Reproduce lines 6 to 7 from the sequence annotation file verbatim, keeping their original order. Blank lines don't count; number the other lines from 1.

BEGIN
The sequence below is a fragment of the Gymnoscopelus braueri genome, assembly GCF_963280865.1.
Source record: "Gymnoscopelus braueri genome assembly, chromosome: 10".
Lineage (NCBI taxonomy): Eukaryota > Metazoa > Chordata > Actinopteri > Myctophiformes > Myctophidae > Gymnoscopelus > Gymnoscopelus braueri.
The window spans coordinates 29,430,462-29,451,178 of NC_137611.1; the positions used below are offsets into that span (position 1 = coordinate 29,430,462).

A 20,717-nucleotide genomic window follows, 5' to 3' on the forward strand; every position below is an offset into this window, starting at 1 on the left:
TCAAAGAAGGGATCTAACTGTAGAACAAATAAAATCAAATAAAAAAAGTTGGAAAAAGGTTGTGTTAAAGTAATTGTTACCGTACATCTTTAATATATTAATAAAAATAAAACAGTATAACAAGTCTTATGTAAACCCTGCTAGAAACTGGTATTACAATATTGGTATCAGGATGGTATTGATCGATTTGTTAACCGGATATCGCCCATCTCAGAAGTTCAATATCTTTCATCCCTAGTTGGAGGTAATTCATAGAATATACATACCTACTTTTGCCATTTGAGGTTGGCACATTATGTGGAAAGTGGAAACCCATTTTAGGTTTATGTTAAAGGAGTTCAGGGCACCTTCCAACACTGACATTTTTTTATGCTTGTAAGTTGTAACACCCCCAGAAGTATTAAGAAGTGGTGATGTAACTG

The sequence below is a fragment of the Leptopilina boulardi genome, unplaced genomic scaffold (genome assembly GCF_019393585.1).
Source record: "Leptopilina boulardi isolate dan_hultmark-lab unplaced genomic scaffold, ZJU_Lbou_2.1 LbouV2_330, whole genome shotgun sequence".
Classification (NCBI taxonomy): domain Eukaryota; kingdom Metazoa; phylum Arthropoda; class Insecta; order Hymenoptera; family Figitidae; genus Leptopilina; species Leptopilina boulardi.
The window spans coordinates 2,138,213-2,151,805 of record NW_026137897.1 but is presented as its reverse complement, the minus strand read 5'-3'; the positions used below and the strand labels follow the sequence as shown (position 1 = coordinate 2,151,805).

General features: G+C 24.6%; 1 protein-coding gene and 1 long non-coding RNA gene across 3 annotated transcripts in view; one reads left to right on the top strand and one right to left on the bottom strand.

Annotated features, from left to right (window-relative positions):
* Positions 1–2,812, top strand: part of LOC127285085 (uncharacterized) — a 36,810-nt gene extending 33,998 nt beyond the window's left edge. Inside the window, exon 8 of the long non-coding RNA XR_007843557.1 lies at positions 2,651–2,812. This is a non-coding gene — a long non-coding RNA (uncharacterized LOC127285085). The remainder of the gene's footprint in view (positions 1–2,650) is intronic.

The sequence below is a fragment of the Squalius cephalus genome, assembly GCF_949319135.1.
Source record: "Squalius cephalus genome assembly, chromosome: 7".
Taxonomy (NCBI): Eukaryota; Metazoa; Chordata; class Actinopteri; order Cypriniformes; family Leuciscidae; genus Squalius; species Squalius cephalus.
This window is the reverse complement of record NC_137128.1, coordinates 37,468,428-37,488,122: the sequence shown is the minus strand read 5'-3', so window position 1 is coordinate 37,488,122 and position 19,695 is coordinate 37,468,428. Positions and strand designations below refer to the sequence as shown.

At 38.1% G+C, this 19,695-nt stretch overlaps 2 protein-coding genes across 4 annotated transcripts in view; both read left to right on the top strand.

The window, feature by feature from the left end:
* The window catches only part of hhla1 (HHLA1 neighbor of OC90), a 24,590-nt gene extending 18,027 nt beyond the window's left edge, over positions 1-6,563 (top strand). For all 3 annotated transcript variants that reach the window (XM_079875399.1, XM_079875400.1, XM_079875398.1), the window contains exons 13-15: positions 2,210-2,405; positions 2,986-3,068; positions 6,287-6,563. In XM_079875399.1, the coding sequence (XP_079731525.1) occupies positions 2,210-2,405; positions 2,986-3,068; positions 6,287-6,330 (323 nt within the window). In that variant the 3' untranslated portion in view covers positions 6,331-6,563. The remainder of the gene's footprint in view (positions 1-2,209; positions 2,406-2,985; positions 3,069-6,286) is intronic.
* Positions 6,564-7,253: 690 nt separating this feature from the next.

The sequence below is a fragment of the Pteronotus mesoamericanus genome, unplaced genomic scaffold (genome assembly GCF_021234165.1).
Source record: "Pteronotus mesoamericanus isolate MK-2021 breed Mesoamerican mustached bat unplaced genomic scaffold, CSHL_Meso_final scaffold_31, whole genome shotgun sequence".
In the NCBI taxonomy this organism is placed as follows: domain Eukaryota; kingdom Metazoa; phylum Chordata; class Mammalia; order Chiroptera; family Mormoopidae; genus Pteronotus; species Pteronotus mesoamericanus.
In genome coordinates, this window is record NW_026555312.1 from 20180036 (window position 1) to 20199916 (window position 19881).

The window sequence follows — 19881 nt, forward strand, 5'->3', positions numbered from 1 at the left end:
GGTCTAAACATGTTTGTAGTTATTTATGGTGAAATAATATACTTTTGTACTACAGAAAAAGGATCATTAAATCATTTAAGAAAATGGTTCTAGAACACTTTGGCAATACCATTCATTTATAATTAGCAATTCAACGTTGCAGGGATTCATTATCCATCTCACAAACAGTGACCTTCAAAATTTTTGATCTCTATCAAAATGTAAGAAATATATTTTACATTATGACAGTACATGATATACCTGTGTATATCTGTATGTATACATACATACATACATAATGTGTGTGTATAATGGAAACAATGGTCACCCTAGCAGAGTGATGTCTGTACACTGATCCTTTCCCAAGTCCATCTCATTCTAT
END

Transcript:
TCAAAGAAGGGATCTAACTGTAGAACAAATAAAATCAAATAAAAAAAGTTGGAAAAAGGTTGTGTTAAAGTAATTGTTACCGTACATCTTTAATATATTAATAAAAATAAAACAGTATAACAAGTCTTATGTAAACCCTGCTAGAAACTGGTATTACAATATTGGTATCAGGATGGTATTGATCGATTTGTTAACCGGATATCGCCCATCTCAGAAGTTCAATATCTTTCATCCCTAGTTGGAGGTAATTCATAGAATATACATACCTACTTTTGCCATTTGAGGTTGGCACATTATGTGGAAAGTGGAAACCCATTTTAGGTTTATGTTAAAGGAGTTCAGGGCACCTTCCAACACTGACATTTTTTTATGCTTGTAAGTTGTAACACCCCCAGAAGTATTAAGAAGTGGTGATGTAACTG

The sequence below is a fragment of the Leptopilina boulardi genome, unplaced genomic scaffold (genome assembly GCF_019393585.1).